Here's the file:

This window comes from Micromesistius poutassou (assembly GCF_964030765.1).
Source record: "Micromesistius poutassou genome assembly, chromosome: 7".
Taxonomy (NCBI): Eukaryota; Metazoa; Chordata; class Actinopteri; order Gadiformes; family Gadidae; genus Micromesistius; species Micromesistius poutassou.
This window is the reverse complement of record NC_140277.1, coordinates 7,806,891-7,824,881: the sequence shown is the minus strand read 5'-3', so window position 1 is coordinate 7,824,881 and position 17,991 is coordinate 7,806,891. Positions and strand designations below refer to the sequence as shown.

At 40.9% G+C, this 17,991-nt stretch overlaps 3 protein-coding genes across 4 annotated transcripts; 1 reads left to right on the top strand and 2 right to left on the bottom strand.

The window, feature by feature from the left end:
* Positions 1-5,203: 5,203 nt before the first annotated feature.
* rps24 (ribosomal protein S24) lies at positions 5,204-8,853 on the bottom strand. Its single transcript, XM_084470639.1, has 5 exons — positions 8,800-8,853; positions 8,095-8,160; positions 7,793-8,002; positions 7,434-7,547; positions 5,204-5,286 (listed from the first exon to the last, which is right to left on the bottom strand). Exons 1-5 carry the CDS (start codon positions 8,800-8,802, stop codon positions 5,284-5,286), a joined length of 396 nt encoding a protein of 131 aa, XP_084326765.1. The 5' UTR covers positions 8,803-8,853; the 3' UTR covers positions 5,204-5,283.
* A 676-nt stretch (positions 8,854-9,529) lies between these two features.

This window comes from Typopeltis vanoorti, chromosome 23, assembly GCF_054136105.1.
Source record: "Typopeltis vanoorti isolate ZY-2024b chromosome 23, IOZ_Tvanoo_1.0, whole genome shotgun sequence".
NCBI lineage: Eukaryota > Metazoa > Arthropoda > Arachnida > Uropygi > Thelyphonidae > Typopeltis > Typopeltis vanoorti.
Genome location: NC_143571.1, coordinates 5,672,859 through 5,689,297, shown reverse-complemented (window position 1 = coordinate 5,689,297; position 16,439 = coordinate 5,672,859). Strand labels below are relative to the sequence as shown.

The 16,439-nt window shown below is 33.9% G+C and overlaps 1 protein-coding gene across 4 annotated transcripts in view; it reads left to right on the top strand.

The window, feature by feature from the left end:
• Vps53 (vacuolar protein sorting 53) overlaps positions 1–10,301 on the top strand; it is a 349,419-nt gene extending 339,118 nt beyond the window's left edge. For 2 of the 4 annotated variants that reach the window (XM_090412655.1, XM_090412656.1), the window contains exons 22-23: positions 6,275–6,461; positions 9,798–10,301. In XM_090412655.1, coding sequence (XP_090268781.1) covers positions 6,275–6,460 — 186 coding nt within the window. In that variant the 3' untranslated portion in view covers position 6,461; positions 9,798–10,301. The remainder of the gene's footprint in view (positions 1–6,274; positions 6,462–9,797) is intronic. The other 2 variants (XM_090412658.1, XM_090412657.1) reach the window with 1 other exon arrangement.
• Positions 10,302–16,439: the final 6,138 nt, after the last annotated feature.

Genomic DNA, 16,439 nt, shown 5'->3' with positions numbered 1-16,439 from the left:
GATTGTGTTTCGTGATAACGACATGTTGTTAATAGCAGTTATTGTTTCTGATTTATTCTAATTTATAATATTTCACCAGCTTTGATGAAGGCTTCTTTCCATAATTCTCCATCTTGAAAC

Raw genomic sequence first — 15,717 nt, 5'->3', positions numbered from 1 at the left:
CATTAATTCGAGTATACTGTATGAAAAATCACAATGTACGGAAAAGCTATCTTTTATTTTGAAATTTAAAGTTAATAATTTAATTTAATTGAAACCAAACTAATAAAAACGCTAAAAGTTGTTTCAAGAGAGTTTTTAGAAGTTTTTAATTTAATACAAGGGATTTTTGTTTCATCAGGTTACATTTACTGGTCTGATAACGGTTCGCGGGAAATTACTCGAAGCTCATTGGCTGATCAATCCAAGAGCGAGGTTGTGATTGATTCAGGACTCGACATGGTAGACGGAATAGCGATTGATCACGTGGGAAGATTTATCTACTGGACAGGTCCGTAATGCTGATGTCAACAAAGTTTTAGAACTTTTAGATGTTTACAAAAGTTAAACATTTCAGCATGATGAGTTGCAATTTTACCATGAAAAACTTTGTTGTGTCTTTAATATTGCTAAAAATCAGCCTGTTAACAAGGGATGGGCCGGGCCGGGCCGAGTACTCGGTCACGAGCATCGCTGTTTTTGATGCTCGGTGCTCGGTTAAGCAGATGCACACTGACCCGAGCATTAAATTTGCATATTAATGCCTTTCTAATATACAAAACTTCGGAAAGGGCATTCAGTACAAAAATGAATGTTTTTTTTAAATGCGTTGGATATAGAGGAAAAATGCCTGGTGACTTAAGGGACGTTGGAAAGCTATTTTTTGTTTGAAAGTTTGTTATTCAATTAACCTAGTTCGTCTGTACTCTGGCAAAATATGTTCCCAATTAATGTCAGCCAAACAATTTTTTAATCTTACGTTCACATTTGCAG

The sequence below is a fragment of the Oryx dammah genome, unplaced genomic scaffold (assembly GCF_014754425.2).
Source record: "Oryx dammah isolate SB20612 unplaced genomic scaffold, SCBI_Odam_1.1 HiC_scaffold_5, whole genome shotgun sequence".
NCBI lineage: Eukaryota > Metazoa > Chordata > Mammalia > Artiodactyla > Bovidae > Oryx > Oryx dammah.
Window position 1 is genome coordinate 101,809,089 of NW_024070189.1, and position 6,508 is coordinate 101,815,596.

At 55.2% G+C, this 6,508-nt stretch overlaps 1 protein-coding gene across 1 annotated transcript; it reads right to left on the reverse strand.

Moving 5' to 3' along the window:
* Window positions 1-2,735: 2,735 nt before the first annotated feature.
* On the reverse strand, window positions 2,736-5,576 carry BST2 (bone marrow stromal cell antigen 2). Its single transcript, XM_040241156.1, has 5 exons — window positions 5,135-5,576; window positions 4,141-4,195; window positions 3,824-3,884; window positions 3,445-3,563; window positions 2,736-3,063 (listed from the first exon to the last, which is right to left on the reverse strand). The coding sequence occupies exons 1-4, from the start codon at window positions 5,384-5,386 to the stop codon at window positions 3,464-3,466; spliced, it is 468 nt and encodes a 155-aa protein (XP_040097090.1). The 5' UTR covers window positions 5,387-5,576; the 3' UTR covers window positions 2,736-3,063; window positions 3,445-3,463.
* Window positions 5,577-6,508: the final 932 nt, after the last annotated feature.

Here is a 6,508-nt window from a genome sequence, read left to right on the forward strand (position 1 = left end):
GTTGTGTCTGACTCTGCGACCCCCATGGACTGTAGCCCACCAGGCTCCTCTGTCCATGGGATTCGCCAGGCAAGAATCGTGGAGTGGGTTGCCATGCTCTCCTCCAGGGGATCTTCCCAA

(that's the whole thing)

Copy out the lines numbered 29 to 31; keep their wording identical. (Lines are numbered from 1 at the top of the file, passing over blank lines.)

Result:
* On the reverse strand, window positions 2,736-5,576 carry BST2 (bone marrow stromal cell antigen 2). Its single transcript, XM_040241156.1, has 5 exons — window positions 5,135-5,576; window positions 4,141-4,195; window positions 3,824-3,884; window positions 3,445-3,563; window positions 2,736-3,063 (listed from the first exon to the last, which is right to left on the reverse strand). The coding sequence occupies exons 1-4, from the start codon at window positions 5,384-5,386 to the stop codon at window positions 3,464-3,466; spliced, it is 468 nt and encodes a 155-aa protein (XP_040097090.1). The 5' UTR covers window positions 5,387-5,576; the 3' UTR covers window positions 2,736-3,063; window positions 3,445-3,463.
* Window positions 5,577-6,508: the final 932 nt, after the last annotated feature.

Here is a 6,508-nt window from a genome sequence, read left to right on the forward strand (position 1 = left end):